The following conversation is excerpted from FREEZONE, a discussion organized by Shumon Basar and H.G. Masters for the Global Art Forum in Dubai, March 2013. Featuring commissioned projects and research, as well as six days of live talks, the Global Art Forum brought together artists, curators, musicians, strategists, thinkers and writers under the theme of “It Means This.” Words and terms known and unknown were scrutinized or invented as a way of gauging the relationship between reality and language.
The international participants in this discussion—Turi Munthe, founder of Demotix, an English-French-Swedish online crowd-sourced news platform, Abdulkhaleq Abdulla, an Emirati professor of political science, Manal al-Dowayan, a Saudi artist, and Parag Khanna, an Indian American writer—took on the complex politics of free zones.
On November 9, 2013, the Chinese Communist Party’s central committee met to set out “unprecedented” reforms, what the state news agency Xinhua described as being “expected to steer the country into an historic turning point.” One of the most significant turning points in China’s shift from command to state capitalist economy was in 1980, when the country’s first special economic zone opened in Shenzhen. Deng Xiaoping moved China onto its market economy route by bestowing upon Shenzhen exceptional trade benefits that, in the space of a few decades, saw that city turn into the “world’s workshop.” At the same time, in Dubai, Jebel Ali Port opened, and inaugurated the spirit of the modern free zone. It is now the world’s largest man-made harbor and strategic global transport hub.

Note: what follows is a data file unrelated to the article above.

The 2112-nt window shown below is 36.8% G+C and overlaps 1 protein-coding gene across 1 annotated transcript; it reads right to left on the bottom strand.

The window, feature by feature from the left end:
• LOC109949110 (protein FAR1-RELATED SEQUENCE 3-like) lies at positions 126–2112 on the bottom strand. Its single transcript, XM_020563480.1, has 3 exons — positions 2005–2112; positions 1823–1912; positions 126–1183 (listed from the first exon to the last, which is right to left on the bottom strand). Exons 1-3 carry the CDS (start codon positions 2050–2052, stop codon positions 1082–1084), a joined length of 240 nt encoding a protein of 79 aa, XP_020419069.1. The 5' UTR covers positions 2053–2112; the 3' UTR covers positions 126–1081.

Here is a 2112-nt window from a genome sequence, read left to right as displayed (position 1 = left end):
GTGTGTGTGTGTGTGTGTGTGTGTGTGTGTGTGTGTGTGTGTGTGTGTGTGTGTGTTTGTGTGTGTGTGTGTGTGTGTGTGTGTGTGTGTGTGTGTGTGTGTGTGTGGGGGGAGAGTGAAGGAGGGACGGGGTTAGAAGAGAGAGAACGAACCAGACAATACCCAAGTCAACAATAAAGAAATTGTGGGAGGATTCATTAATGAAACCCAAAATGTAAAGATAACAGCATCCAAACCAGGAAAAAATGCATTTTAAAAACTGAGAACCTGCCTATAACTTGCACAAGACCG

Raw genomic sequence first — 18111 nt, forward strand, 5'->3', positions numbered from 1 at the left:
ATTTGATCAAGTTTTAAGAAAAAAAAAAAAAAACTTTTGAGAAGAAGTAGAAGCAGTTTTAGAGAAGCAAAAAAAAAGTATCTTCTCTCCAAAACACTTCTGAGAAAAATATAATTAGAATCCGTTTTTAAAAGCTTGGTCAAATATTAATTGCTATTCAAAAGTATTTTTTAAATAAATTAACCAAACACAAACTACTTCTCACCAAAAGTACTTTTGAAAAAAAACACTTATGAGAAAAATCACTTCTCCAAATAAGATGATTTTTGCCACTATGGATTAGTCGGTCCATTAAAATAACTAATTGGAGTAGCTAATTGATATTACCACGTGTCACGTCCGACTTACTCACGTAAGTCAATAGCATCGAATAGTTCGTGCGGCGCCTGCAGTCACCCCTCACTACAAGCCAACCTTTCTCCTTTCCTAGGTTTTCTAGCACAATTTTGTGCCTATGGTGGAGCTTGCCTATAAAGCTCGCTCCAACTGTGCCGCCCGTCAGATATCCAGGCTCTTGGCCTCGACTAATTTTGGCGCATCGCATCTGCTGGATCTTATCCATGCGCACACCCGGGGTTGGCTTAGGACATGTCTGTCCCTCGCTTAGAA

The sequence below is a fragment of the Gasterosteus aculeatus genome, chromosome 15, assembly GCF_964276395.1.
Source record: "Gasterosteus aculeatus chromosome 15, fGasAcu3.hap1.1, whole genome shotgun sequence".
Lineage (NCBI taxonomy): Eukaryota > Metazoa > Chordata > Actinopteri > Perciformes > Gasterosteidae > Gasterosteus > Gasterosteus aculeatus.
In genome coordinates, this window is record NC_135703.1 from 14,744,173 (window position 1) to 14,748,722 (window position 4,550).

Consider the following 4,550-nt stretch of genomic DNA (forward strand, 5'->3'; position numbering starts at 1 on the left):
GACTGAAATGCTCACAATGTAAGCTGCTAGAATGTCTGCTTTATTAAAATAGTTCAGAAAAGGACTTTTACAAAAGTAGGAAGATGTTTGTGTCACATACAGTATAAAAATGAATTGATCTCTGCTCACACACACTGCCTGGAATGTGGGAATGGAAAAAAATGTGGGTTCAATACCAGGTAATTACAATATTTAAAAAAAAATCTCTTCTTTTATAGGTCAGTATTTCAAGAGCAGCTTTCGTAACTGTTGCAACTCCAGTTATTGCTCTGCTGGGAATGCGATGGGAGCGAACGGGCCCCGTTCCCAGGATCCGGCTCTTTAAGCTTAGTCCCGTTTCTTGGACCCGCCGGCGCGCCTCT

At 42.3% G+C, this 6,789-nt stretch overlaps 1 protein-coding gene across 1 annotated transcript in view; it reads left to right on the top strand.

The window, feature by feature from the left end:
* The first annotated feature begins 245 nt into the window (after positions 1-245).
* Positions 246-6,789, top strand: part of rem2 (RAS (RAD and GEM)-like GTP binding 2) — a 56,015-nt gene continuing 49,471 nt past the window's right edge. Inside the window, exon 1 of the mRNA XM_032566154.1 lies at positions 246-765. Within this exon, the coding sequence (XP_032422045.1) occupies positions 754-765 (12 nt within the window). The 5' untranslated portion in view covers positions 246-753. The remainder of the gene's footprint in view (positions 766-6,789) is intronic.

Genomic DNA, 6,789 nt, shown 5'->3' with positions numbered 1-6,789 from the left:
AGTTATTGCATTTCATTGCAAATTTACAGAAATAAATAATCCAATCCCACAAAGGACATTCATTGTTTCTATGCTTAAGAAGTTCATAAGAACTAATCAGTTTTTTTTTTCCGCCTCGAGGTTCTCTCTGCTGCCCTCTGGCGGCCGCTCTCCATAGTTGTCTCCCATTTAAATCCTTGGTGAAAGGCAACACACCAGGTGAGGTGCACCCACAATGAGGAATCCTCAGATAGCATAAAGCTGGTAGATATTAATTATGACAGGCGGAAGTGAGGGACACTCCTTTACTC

Both China and Dubai share a belief in the stimulating seduction of free zones, governed under robust State or royal power, respectively. China now exports its sovereignty to parts of Africa while buying America’s sovereignty in the form of its national debt. Dubai possesses more free zones than anywhere else in the Middle East, including its “Humanitarian City,” “Media City” and “Internet City.” But what are the long term consequences of this freedom-granting process? What does it mean to cede laws that, in Dubai’s case, have evolved into social exception zones and not just economic ones? At what point does the “freedom” embedded in the “free zone” tip, like the doomed Costa Concordia ship, onto its side? The following spirited discussion — the first part of which took place in Doha with Keller Easterling and Tarik Yousef — highlights the pleasures and the paradoxes of twenty-first century free zoning.
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